Apple pruning for best fruit

Asked April 5, 2013, 12:32 PM EDT

So, I learned at the OSU pruning class that the best apples come from the limbs growing up and out. So is it still just as good if a larger limb is growing down, as long as the fruit-bearing part is growing up? Can an umbrella-shaped tree produce good fruit, if the fruit-bearing limbs are growing up? Second: Is it unwise to have a larger pruning cut on the top side of the limb/ Should I try to have all my cut faces on the underside of the limb? Many thanks! Ken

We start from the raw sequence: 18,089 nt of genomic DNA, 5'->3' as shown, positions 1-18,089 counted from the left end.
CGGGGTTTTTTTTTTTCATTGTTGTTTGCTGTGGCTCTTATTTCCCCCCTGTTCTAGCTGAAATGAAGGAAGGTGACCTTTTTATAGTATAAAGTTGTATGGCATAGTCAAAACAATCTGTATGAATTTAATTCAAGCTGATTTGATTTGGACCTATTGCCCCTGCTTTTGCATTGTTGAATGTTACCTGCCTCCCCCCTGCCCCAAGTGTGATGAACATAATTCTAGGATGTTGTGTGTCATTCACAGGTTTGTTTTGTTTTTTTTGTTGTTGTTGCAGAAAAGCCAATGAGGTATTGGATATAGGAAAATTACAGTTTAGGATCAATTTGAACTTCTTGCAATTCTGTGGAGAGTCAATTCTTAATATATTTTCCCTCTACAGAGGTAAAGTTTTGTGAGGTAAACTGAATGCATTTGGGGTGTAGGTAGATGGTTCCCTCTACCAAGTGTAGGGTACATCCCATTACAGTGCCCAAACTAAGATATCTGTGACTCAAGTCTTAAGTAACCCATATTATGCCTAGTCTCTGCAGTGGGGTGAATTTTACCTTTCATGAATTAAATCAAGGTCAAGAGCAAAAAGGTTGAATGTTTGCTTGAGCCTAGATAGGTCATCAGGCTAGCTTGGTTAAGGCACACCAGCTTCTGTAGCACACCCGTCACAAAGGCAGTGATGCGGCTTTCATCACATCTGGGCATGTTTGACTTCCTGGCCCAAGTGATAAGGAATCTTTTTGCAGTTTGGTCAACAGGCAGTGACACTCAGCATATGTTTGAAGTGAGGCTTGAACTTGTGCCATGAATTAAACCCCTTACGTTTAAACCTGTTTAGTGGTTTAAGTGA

Lane County Oregon pruning fruit trees horticulture

1 Response

Ken,
Umbrella trees still produce fruit they are just not as productive as a properly train-and-pruned trees. The issue you have with umbrella shape is apical dominance at the terminal bud, not having one at the end of a scaffold limb. This situation causes excessive vertical water shoots, on the top side of the scaffold limb. There are only two cuts in pruning thinning and heading and the faces are not a up or down concern. Heading cuts are angled at 45 degrees just above the bud, picking the bud can effect the direction of growth. Thinning cuts are always back to a branch or crown, at the connection point there is a collar and the cut should be flat leaving the collar in place.
here is more information http://ir.library.oregonstate.edu/xmlui/bitstream/handle/1957/22166/pnw400.pdf